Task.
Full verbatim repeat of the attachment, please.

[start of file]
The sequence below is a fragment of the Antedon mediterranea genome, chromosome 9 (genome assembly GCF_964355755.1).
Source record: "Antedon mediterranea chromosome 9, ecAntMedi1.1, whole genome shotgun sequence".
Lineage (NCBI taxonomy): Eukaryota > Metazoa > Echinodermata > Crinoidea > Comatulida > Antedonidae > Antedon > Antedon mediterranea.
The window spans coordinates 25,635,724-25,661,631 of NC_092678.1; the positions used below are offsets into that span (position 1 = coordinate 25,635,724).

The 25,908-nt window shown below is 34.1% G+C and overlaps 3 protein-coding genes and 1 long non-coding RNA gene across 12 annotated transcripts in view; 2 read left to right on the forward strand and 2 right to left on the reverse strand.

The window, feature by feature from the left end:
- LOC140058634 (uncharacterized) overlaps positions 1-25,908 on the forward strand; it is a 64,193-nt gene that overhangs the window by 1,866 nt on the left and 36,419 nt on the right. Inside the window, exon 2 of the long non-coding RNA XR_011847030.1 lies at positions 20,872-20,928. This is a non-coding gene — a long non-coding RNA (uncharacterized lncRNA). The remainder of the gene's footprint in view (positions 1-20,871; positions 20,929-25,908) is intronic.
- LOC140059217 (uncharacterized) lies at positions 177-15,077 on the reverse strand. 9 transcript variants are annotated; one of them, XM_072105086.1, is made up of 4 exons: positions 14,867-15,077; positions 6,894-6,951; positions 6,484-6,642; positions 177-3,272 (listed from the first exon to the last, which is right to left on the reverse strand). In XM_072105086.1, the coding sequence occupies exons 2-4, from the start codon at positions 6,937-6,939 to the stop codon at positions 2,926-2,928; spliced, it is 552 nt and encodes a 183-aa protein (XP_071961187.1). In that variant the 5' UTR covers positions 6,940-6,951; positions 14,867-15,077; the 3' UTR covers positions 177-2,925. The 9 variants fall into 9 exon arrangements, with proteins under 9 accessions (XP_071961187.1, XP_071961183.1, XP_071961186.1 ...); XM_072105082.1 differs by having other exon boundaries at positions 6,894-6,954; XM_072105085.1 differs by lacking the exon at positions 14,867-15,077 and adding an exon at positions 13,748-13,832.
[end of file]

The sequence below is a fragment of the Antedon mediterranea genome, chromosome 9 (genome assembly GCF_964355755.1).
Source record: "Antedon mediterranea chromosome 9, ecAntMedi1.1, whole genome shotgun sequence".
Lineage (NCBI taxonomy): Eukaryota > Metazoa > Echinodermata > Crinoidea > Comatulida > Antedonidae > Antedon > Antedon mediterranea.
The window spans coordinates 25,635,724-25,661,631 of NC_092678.1; the positions used below are offsets into that span (position 1 = coordinate 25,635,724).

The 25,908-nt window shown below is 34.1% G+C and overlaps 3 protein-coding genes and 1 long non-coding RNA gene across 12 annotated transcripts in view; 2 read left to right on the forward strand and 2 right to left on the reverse strand.

The window, feature by feature from the left end:
- LOC140058634 (uncharacterized) overlaps positions 1-25,908 on the forward strand; it is a 64,193-nt gene that overhangs the window by 1,866 nt on the left and 36,419 nt on the right. Inside the window, exon 2 of the long non-coding RNA XR_011847030.1 lies at positions 20,872-20,928. This is a non-coding gene — a long non-coding RNA (uncharacterized lncRNA). The remainder of the gene's footprint in view (positions 1-20,871; positions 20,929-25,908) is intronic.
- LOC140059217 (uncharacterized) lies at positions 177-15,077 on the reverse strand. 9 transcript variants are annotated; one of them, XM_072105086.1, is made up of 4 exons: positions 14,867-15,077; positions 6,894-6,951; positions 6,484-6,642; positions 177-3,272 (listed from the first exon to the last, which is right to left on the reverse strand). In XM_072105086.1, the coding sequence occupies exons 2-4, from the start codon at positions 6,937-6,939 to the stop codon at positions 2,926-2,928; spliced, it is 552 nt and encodes a 183-aa protein (XP_071961187.1). In that variant the 5' UTR covers positions 6,940-6,951; positions 14,867-15,077; the 3' UTR covers positions 177-2,925. The 9 variants fall into 9 exon arrangements, with proteins under 9 accessions (XP_071961187.1, XP_071961183.1, XP_071961186.1 ...); XM_072105082.1 differs by having other exon boundaries at positions 6,894-6,954; XM_072105085.1 differs by lacking the exon at positions 14,867-15,077 and adding an exon at positions 13,748-13,832.